The Play

(Survey of Dramatic Literature)

This three-act play is set in a Midwest American town during the 1930’s. The plot centers on the long relationship of four elderly Gibbs sisters and the secrets that remain unspoken in order not to disturb the tranquillity of their family. The younger sisters Cora, Arry, and Ida have lived next door to one another for fifty years. The oldest sister, Esther, who is nearly seventy, lives only one and a half blocks away. However, the sedentary lives of the sisters and their quirky husbands are disrupted when Homer Bolton, son of Ida and Carl, decides to bring home his fiancé of eight years, Myrtle Brown. Homer, who still lives at home, is terrified by sex and commitment. When his mother suggests that Myrtle and Homer share a double bed, he is deeply embarrassed. Homer’s parents and his uncles and aunts are thrilled to finally meet the girl Homer has been dating for twelve years. Myrtle, who is just as naïve as Homer, demonstrates her childlike attitude throughout the play with syrupy comments like, “I’ve just never had so many people so nice to me all at once!”

The backyard setting, with the Bolton and Swanson porches positioned next to each other, functions well in demonstrating how the proximity of the relatives has taken its toll on the psyches of the sisters and the men with whom they share their lives. It is Homer’s return home that initially propels the action of the play. Homer’s father, Carl, who cannot stop thinking about what his life might have been like had he become a dentist, reveals his quiet desperation by leaning his head up against a backyard tree and by wandering for hours through the neighborhood looking for the “fork” in the road he missed years earlier. These “spells” that Carl endures recur throughout the play. Homer reacts to his father’s “spells” by distancing himself from Myrtle Brown and by comforting his mother. Finally, he tells Myrtle that he can no longer...

(The entire section is 787 words.)

Dramatic Devices

(Survey of Dramatic Literature)

Morning’s at Seven is a realistic comedy. The play calls for a typical midwestern 1930’s backyard setting with two houses sitting adjacent to each other and with back porch areas that suggest that privacy may be difficult for the occupants of the homes to find. Through his elderly characters’ initial dialogue, Paul Osborn quickly reveals the everyday ups and downs of two neighboring families who not only are blood related but are able to remain civil to one another after being neighbors for more than forty years.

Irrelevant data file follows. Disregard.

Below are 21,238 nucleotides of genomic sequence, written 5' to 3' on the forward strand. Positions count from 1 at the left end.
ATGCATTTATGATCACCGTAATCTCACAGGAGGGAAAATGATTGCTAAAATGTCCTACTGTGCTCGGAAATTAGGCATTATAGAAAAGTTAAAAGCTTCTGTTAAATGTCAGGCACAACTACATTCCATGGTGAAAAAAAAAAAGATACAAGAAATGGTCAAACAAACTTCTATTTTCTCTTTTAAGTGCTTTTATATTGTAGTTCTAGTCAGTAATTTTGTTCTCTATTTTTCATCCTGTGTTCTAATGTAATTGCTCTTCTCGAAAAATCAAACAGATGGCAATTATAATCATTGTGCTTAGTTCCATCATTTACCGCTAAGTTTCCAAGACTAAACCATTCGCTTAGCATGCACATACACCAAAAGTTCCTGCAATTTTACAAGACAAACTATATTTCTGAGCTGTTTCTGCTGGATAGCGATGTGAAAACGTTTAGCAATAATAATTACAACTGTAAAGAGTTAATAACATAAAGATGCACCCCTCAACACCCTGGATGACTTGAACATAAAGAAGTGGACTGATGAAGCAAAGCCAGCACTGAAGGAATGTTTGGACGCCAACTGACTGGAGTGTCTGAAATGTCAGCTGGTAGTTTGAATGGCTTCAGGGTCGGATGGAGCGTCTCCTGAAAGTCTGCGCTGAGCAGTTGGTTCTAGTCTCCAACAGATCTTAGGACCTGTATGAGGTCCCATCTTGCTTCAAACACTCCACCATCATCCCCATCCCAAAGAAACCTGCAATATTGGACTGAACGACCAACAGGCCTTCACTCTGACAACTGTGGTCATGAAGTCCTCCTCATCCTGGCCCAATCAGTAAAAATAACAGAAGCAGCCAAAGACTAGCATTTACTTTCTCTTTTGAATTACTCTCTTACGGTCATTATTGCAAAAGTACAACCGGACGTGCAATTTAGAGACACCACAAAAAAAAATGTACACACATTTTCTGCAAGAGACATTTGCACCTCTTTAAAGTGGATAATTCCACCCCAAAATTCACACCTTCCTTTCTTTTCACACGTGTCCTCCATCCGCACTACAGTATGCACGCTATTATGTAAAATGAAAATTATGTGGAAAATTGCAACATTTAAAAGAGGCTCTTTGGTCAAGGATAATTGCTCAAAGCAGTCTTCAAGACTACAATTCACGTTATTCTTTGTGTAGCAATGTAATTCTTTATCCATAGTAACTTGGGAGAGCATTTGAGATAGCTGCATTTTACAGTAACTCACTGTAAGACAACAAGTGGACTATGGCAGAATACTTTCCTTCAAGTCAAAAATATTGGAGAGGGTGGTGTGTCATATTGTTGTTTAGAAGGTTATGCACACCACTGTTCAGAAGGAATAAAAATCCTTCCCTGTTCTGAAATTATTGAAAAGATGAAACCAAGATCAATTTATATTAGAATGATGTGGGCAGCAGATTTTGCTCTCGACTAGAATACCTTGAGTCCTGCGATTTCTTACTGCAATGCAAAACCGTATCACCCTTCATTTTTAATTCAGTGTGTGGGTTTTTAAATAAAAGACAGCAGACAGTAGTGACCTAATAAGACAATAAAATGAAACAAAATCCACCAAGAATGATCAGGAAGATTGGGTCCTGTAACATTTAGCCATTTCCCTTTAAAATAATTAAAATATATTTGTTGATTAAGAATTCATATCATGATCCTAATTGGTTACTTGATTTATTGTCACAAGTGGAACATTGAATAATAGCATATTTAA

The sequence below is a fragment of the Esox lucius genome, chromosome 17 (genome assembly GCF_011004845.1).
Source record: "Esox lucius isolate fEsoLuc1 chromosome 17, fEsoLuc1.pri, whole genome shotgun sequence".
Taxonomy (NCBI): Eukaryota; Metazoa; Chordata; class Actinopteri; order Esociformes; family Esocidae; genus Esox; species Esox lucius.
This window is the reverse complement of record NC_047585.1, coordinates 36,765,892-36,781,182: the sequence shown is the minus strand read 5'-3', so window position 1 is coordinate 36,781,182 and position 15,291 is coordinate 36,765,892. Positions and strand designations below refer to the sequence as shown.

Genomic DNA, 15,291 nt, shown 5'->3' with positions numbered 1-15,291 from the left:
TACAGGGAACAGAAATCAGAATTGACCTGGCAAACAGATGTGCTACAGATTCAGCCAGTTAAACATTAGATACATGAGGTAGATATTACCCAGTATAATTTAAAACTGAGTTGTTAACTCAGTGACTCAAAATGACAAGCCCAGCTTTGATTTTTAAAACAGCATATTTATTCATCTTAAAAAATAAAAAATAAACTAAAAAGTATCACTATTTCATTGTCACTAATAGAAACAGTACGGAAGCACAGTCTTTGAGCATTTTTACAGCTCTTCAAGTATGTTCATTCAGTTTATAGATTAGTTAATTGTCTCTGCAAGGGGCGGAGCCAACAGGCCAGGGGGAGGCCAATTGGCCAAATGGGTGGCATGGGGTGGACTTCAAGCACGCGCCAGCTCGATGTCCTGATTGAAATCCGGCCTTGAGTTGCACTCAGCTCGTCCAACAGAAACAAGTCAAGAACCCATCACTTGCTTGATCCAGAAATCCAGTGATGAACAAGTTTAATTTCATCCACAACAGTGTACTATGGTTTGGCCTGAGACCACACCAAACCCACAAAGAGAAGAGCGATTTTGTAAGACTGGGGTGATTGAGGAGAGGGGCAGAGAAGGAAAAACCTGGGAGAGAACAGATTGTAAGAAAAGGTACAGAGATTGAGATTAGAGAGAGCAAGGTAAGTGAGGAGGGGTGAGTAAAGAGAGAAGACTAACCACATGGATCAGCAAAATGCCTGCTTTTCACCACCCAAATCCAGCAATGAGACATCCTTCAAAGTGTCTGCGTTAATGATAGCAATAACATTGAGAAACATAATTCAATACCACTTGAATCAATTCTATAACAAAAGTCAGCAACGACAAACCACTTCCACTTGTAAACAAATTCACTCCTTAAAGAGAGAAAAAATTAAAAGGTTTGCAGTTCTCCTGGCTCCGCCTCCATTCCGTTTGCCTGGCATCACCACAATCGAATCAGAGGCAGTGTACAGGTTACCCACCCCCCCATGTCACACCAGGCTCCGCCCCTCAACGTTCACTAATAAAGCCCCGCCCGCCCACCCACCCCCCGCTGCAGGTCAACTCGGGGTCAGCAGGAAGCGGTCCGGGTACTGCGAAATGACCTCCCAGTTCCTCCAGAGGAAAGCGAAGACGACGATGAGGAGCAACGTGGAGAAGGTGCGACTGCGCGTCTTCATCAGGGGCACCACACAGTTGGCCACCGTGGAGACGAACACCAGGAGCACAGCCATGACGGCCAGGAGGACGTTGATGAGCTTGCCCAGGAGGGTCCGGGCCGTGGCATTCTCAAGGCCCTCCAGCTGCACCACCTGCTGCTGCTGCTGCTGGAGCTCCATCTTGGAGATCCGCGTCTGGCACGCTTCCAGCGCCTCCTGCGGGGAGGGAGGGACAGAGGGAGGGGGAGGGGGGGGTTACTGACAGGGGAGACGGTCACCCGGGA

The wit and humor of the play come from the quirky and oddball characters that Osborn created. Each of the four Gibbs sisters seems to play a distinctive role in the dynamics of the family. Late in the play, Cora recites a poem the girls’ Papa used to say to them: “Esty’s smartest/ Arry’s wildest/ Ida’s slowest/ Cora’s mildest.”

In true dramatic fashion, Osborn slowly begins to reveal the secret desires and stilted dreams of the Gibbs sisters and their husbands. The audience knows that all is not well with the family when Carl Bolton begins to lean his head against a backyard tree, signifying his dissatisfaction with his place in life. The tree continues to function symbolically throughout the play as a reminder of the unmoving life force that cannot be uprooted despite the unsettling questions many of the other characters have about their lives.


(Survey of Dramatic Literature)

Sources for Further Study

Birdwell, Christine. “Paul Osborn and His Gals of Kalamazoo.” Midwestern Miscellany 13, 1985.

Clurman, Harold. Review in The Nation 244 (May 3, 1980): 540.

Gill, Brendan. “The Theatre: The Age of Innocence.” Review in The New Yorker, April 21, 1980, 77.

Kalem, T. E. “Close Relations.” Review in Time, April 21, 1980, 84.

Kroll, Jack. “The Way We Were.” Review in Newsweek, April 21, 1980, 112.

Weales, Gerald. “Unhappy Families: Mixing Laughter and Cliché.” Commonweal 107 (June 6, 1980): 335-336.